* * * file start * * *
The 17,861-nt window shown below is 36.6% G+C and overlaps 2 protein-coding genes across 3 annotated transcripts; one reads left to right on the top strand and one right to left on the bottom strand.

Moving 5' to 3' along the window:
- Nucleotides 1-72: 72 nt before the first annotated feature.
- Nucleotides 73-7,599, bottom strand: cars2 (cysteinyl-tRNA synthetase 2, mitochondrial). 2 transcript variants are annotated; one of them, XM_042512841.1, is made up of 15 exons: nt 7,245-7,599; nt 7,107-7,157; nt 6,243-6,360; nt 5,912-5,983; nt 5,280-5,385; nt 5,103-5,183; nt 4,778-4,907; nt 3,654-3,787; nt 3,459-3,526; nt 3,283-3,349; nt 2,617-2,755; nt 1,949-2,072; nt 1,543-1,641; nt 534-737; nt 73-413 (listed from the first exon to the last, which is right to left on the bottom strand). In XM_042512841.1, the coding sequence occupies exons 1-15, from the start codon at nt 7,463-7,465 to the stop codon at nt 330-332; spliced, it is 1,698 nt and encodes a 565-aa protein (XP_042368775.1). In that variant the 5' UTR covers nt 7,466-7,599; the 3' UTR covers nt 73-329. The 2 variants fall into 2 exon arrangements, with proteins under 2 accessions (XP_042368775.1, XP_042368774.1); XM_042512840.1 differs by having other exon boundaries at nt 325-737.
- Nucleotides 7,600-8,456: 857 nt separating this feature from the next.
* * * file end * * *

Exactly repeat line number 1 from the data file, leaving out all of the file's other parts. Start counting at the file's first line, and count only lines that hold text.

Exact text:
The 17,861-nt window shown below is 36.6% G+C and overlaps 2 protein-coding genes across 3 annotated transcripts; one reads left to right on the top strand and one right to left on the bottom strand.